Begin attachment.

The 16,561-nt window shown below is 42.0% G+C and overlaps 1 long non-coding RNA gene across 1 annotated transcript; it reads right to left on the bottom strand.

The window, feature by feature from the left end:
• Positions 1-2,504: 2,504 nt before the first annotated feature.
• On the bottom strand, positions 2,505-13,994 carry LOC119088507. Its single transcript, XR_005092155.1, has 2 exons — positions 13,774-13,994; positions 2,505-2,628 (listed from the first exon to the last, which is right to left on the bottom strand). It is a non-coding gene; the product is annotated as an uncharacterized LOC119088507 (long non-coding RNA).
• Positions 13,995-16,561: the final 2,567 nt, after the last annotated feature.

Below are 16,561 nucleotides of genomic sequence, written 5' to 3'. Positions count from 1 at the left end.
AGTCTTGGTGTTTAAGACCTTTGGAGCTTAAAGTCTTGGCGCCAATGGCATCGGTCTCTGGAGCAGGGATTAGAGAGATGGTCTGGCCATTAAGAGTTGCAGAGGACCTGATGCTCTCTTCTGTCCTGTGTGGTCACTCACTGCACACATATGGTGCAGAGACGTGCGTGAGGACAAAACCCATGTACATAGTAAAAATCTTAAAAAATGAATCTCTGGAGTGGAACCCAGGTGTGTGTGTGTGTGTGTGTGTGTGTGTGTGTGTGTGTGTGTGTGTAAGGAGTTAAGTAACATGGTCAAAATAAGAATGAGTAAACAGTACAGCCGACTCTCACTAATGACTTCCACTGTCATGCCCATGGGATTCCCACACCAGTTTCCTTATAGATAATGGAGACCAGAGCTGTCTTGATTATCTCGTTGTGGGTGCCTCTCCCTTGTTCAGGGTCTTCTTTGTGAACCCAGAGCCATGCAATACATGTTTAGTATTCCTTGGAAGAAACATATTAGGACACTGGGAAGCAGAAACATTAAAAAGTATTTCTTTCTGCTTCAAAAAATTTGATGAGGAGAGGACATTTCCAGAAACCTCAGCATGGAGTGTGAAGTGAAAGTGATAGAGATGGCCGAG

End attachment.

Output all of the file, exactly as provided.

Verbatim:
The 16,561-nt window shown below is 42.0% G+C and overlaps 1 long non-coding RNA gene across 1 annotated transcript; it reads right to left on the bottom strand.

The window, feature by feature from the left end:
• Positions 1-2,504: 2,504 nt before the first annotated feature.
• On the bottom strand, positions 2,505-13,994 carry LOC119088507. Its single transcript, XR_005092155.1, has 2 exons — positions 13,774-13,994; positions 2,505-2,628 (listed from the first exon to the last, which is right to left on the bottom strand). It is a non-coding gene; the product is annotated as an uncharacterized LOC119088507 (long non-coding RNA).
• Positions 13,995-16,561: the final 2,567 nt, after the last annotated feature.

Below are 16,561 nucleotides of genomic sequence, written 5' to 3'. Positions count from 1 at the left end.
AGTCTTGGTGTTTAAGACCTTTGGAGCTTAAAGTCTTGGCGCCAATGGCATCGGTCTCTGGAGCAGGGATTAGAGAGATGGTCTGGCCATTAAGAGTTGCAGAGGACCTGATGCTCTCTTCTGTCCTGTGTGGTCACTCACTGCACACATATGGTGCAGAGACGTGCGTGAGGACAAAACCCATGTACATAGTAAAAATCTTAAAAAATGAATCTCTGGAGTGGAACCCAGGTGTGTGTGTGTGTGTGTGTGTGTGTGTGTGTGTGTGTGTGTGTGTAAGGAGTTAAGTAACATGGTCAAAATAAGAATGAGTAAACAGTACAGCCGACTCTCACTAATGACTTCCACTGTCATGCCCATGGGATTCCCACACCAGTTTCCTTATAGATAATGGAGACCAGAGCTGTCTTGATTATCTCGTTGTGGGTGCCTCTCCCTTGTTCAGGGTCTTCTTTGTGAACCCAGAGCCATGCAATACATGTTTAGTATTCCTTGGAAGAAACATATTAGGACACTGGGAAGCAGAAACATTAAAAAGTATTTCTTTCTGCTTCAAAAAATTTGATGAGGAGAGGACATTTCCAGAAACCTCAGCATGGAGTGTGAAGTGAAAGTGATAGAGATGGCCGAG